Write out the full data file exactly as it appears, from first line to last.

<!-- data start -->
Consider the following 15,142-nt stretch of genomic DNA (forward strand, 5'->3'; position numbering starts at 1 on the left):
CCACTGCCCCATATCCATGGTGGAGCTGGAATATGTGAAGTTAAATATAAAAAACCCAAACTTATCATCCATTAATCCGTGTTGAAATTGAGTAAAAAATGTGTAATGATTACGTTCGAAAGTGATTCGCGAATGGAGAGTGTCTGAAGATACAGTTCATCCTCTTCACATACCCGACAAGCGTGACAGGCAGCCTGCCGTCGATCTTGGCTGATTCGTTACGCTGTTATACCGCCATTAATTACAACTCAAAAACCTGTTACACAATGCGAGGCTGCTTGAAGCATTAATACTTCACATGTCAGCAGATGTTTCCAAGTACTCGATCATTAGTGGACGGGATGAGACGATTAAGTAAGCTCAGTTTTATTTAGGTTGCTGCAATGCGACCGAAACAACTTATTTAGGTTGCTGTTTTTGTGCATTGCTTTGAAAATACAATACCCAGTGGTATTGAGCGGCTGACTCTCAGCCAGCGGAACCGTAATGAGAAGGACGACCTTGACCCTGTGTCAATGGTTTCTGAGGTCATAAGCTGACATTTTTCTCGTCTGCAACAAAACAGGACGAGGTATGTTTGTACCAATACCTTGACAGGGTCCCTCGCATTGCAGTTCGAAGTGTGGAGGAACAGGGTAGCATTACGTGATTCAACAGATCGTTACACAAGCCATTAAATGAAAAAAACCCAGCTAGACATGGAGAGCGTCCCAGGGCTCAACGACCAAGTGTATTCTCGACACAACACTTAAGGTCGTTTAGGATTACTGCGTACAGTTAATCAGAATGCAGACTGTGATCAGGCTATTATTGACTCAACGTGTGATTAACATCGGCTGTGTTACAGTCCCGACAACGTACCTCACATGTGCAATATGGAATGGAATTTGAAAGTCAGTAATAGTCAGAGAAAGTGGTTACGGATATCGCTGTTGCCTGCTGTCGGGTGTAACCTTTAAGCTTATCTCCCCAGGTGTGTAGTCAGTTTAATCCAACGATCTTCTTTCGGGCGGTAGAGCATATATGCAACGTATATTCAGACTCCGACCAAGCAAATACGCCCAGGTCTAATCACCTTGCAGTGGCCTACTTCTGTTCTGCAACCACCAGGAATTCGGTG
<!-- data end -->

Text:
Consider the following 15,142-nt stretch of genomic DNA (forward strand, 5'->3'; position numbering starts at 1 on the left):
CCACTGCCCCATATCCATGGTGGAGCTGGAATATGTGAAGTTAAATATAAAAAACCCAAACTTATCATCCATTAATCCGTGTTGAAATTGAGTAAAAAATGTGTAATGATTACGTTCGAAAGTGATTCGCGAATGGAGAGTGTCTGAAGATACAGTTCATCCTCTTCACATACCCGACAAGCGTGACAGGCAGCCTGCCGTCGATCTTGGCTGATTCGTTACGCTGTTATACCGCCATTAATTACAACTCAAAAACCTGTTACACAATGCGAGGCTGCTTGAAGCATTAATACTTCACATGTCAGCAGATGTTTCCAAGTACTCGATCATTAGTGGACGGGATGAGACGATTAAGTAAGCTCAGTTTTATTTAGGTTGCTGCAATGCGACCGAAACAACTTATTTAGGTTGCTGTTTTTGTGCATTGCTTTGAAAATACAATACCCAGTGGTATTGAGCGGCTGACTCTCAGCCAGCGGAACCGTAATGAGAAGGACGACCTTGACCCTGTGTCAATGGTTTCTGAGGTCATAAGCTGACATTTTTCTCGTCTGCAACAAAACAGGACGAGGTATGTTTGTACCAATACCTTGACAGGGTCCCTCGCATTGCAGTTCGAAGTGTGGAGGAACAGGGTAGCATTACGTGATTCAACAGATCGTTACACAAGCCATTAAATGAAAAAAACCCAGCTAGACATGGAGAGCGTCCCAGGGCTCAACGACCAAGTGTATTCTCGACACAACACTTAAGGTCGTTTAGGATTACTGCGTACAGTTAATCAGAATGCAGACTGTGATCAGGCTATTATTGACTCAACGTGTGATTAACATCGGCTGTGTTACAGTCCCGACAACGTACCTCACATGTGCAATATGGAATGGAATTTGAAAGTCAGTAATAGTCAGAGAAAGTGGTTACGGATATCGCTGTTGCCTGCTGTCGGGTGTAACCTTTAAGCTTATCTCCCCAGGTGTGTAGTCAGTTTAATCCAACGATCTTCTTTCGGGCGGTAGAGCATATATGCAACGTATATTCAGACTCCGACCAAGCAAATACGCCCAGGTCTAATCACCTTGCAGTGGCCTACTTCTGTTCTGCAACCACCAGGAATTCGGTG